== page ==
I live as a transgender person, and I also have bipolar disorder. While being transgender is not a mental illness, these two things still have a lot in common. Over the years, I've reflected on what these two things share. Today, I'll discuss the commonalities between them and what it feels like to live both as a transgender person and as a person with bipolar disorder.
You can feel yourself slipping away. Again. You don't feel anything. You don't see the dirty laundry and dishes that have piled sky high. You don't hear the kids yelling, the dog barking or your wife talking. Life is on mute. Or quite the opposite, you find yourself in such emotional chaos that you see, hear and feel everything simultaneously. You can't think straight. You don't care about anything or anyone anymore. Except you really do which is why you decide to seek support in addressing your mental health issues. However, finding LGBT friendly mental health care can be very challenging, particularly for the uninsured. I've been there.
Hurting other people, especially those we love, is inevitable. Living with mental health issues like Bipolar Disorder, PTSD, Depression, Addiction and other mood altering conditions, means we will also have to live with the fact that we hurt other people with greater frequency and sometimes with greater depth than those who are not. So if we are going to have healthy relationships, learning to acknowledge our slights and ask for forgiveness is essential.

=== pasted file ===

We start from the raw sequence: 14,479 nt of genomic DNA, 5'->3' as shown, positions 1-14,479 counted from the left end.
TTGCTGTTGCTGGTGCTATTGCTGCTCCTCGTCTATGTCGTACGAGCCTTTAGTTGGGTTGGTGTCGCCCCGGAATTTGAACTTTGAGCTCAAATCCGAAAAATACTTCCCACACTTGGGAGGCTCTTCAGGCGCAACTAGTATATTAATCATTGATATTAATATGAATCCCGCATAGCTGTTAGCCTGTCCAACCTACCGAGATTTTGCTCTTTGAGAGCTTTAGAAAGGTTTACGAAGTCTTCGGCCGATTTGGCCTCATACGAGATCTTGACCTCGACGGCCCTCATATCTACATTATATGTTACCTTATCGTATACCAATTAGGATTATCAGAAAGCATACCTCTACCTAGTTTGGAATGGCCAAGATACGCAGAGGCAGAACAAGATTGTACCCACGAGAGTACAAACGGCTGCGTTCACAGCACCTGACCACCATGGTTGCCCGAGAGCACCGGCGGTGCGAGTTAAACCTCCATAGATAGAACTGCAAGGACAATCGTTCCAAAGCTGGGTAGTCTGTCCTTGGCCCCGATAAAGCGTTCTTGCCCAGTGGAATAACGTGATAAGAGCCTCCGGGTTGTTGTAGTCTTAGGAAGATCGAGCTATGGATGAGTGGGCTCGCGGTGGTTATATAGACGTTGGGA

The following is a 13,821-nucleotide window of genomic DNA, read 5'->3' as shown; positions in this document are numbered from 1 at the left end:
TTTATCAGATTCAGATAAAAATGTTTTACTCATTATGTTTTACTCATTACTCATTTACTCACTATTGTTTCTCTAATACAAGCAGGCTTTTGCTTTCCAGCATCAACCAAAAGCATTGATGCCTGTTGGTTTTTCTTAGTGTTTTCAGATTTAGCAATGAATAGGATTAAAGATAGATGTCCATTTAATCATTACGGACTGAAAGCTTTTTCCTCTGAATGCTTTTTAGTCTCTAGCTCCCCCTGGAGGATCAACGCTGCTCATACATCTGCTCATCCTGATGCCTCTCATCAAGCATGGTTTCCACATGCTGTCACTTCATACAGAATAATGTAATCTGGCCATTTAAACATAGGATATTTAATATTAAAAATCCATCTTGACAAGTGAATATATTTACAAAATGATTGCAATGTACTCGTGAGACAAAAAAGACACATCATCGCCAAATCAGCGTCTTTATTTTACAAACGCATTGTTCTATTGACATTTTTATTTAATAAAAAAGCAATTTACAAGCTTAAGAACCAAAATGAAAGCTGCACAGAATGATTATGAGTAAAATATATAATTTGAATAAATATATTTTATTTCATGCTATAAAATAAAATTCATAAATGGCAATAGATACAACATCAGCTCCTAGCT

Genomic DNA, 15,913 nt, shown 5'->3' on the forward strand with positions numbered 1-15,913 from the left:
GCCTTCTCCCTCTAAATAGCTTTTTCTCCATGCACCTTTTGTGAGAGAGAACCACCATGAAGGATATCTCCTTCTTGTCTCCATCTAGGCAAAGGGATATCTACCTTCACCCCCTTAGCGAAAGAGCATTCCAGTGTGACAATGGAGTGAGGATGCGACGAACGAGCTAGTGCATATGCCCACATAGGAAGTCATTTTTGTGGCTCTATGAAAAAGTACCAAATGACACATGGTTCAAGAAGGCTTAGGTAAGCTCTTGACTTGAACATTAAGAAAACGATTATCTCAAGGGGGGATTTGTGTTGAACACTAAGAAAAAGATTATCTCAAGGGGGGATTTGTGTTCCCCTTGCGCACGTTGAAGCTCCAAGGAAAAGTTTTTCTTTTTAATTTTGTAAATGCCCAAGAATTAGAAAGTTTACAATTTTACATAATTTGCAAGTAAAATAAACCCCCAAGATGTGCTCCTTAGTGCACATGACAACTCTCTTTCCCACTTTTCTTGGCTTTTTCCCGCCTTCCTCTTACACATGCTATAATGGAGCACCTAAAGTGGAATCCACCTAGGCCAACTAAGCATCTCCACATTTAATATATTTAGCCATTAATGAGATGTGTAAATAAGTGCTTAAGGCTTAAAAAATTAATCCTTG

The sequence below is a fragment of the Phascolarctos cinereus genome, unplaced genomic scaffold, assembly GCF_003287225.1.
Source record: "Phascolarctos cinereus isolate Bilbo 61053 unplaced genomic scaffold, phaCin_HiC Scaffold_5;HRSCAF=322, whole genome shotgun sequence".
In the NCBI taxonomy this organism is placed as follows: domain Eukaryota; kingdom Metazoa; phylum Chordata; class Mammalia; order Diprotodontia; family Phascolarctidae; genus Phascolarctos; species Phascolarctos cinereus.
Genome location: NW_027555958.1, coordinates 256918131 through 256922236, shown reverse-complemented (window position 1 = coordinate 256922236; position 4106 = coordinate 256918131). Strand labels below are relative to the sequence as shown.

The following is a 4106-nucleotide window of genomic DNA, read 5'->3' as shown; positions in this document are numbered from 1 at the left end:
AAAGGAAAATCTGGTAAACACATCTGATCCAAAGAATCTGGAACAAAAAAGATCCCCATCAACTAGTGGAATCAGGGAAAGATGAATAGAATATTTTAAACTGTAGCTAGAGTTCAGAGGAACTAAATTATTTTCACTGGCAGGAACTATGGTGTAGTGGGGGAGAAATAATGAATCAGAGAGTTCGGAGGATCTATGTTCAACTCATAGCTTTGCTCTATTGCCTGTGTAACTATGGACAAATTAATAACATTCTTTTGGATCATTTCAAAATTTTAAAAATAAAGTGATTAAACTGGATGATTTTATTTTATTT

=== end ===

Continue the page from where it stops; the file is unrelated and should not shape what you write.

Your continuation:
Talking about holiday stress, this time last year (2011), I was a holiday wreck and my mental health was in shambles. I searched high and low for a reason, any reason, to celebrate the holiday season. But I was still recovering from a severe bout with post-traumatic stress and overlapping bipolar moods that left me anxious, agitated and unemployed. My relationships with nearly everyone important to me, including my wife and children, were suffering in some way. Nothing really made sense to me (least of all happiness) and my ability to reason had temporarily left me. It was an odd feeling, being so pessimistic and not being able to help it. For the sake of my kids, I always managed to be an instant party in a box! But I could no longer counter my inner darkness by being the light of family photos and dinner parties. There was no energy left for coordinating gift exchanges or any other festivities. I just didn’t have it in me anymore.